There is another point too — I do get an awful creeping feeling that machines are beginning to play men, and I am worried about it. The trend seems to be that a fairly untalented musician can get his hands on a very clever machine and make it sound very good. Okay, that is fine in some respects because it gives young people a chance to do things quickly, but it might be the beginning of the winding down of the importance of technique, and that would be a great shame because only with the technique can music break new barriers in the end. The brain, mind and heart of the musician need a channel to come out through and these are your fingertips in my book. So your fingers have to be technically able and if you want to improvise for example, you can't unless you have adequate technique because that split second when something wonderful happens in your mind obviously comes straight out and you can't spend time fumbling around.
Do you find that you are much more aware of keeping your fingers in trim?
Jon Well, I am 39 now and I believe my playing technique is still not too bad, although over the last few years I have made a big effort to practise. During the heyday of Deep Purple I hardly practised because we were working so damned hard, and really playing every night is not like practising because it is not the same discipline. From about 76 I decided on the discipline of constant practice — I still do scales, arpeggios and contrary motion and all that, and they are very useful. Practice is vital for your improvising. Without it your fingers will not do what you want and as a result you start taking shortcuts. I still don't practise enough but I am working at it. It is vital.
Let's move on to the tracks of the LP and the musicians concerned.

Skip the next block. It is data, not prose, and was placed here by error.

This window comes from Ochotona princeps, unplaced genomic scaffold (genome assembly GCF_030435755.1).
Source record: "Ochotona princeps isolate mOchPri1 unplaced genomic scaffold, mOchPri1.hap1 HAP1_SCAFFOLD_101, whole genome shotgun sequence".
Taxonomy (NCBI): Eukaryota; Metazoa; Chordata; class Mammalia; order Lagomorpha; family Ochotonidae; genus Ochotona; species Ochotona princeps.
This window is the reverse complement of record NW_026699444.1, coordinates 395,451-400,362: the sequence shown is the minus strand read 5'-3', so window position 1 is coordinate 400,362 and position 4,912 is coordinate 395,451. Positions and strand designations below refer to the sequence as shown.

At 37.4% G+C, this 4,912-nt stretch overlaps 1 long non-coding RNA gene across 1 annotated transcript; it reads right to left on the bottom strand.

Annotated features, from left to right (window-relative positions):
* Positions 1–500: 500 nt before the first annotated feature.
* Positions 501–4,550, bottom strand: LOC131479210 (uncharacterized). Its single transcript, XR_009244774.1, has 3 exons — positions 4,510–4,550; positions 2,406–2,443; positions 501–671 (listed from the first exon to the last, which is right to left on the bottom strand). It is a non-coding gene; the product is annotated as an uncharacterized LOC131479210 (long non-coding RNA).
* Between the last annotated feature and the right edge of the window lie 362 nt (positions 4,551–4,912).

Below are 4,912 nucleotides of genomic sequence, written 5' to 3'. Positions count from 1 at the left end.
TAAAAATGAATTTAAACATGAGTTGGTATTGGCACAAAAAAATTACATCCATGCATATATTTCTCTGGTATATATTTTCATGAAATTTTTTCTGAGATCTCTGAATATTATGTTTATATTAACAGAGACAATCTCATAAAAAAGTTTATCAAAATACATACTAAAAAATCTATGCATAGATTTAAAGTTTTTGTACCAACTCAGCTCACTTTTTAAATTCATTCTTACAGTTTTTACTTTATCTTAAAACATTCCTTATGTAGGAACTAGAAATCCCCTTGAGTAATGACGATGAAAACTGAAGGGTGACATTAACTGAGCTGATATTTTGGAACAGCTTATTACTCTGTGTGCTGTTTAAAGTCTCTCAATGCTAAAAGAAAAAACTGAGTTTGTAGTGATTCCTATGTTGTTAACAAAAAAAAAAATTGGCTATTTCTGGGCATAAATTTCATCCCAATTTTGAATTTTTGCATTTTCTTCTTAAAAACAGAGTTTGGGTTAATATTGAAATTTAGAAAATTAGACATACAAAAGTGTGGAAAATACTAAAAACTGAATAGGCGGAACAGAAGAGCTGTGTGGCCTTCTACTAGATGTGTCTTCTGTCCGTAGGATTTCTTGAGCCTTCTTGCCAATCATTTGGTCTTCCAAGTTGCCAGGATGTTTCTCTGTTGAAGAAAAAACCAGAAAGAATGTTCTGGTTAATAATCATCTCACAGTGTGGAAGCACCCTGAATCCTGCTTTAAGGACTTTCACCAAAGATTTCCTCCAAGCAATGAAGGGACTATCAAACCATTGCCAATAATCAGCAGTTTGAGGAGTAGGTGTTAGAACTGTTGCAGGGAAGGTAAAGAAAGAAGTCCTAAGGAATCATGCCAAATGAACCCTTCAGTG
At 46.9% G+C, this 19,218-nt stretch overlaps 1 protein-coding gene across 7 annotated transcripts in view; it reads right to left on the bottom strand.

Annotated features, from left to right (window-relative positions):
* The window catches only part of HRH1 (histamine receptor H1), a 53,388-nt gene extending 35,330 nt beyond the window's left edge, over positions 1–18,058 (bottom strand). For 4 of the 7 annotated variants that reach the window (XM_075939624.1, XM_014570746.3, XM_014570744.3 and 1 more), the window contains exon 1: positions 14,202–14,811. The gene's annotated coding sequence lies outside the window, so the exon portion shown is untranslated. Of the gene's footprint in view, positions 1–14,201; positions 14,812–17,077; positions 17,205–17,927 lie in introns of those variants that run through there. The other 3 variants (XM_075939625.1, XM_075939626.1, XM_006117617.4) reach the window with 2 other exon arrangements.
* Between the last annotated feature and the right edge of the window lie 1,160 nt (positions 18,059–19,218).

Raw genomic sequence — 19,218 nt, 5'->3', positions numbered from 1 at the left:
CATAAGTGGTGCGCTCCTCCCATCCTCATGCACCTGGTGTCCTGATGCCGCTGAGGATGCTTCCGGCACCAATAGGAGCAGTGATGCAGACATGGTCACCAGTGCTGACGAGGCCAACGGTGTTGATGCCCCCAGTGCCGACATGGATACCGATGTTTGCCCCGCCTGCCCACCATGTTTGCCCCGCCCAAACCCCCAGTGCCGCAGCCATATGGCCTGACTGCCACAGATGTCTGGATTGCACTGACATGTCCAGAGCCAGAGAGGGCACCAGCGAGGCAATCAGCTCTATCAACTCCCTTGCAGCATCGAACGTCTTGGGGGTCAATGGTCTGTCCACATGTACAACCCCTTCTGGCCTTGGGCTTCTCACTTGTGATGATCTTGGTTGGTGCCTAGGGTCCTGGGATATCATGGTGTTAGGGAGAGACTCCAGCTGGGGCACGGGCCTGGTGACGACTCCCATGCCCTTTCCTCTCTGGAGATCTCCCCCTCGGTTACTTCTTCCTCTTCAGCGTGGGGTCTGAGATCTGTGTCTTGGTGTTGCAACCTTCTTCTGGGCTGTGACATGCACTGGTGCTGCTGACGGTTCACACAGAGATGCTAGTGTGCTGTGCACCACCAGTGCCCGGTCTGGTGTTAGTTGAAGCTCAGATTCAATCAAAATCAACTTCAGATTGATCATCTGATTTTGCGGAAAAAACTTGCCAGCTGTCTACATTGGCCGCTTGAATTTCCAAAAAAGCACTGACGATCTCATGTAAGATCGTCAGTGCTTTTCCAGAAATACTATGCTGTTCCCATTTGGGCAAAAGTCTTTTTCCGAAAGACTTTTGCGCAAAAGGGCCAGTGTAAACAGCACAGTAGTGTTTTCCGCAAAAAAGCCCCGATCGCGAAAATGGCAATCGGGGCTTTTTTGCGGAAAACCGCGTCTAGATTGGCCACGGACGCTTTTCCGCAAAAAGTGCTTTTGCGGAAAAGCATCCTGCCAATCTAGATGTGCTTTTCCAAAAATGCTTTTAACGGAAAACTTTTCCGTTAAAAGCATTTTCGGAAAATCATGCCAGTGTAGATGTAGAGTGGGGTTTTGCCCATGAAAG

Jon There are four drummers featured on the LP. On the first track 'Chance on a Feeling' it's Ian Paice with Neil Murray on bass, Bernie Marsden on guitar, and I am playing the Hammond and Polymoog with some Minimoog as well.
The guitar solo was interesting because we turned the amp on its back facing upwards resting on three or four bricks and put a mike 20 feet away with the amp volume turned full up — it made quite an interesting sound that's more than just fuzz and distortion. (We had some glasses of wine at the time so it seemed a good idea!) The vocals were done by Bernie and the two girls Vicki and Sam Brown, who's incidentally Joe Brown's wife. (Joe Brown the singer). It was interesting the way the singers worked. I would simply tell them the effect I wanted to create and let them see what they produced. I would play the tune over to them and in Vicki's case on the song 'Say It's Alright', I played her the tune and then she did wonderful things with it, bending it to her own use. Again the song 'Where Are You' which Elmer sings. I love his voice, which has a very 'lived in' feeling — it's that cracked earthy quality and an untrained quality which I like, because the song is a very sad and lonely song. I wanted a bleak vocal effect so what I did was played it over and showed him the words. So his performance was really from his understanding of what I was trying to say rather than me giving him the precise notes I wanted.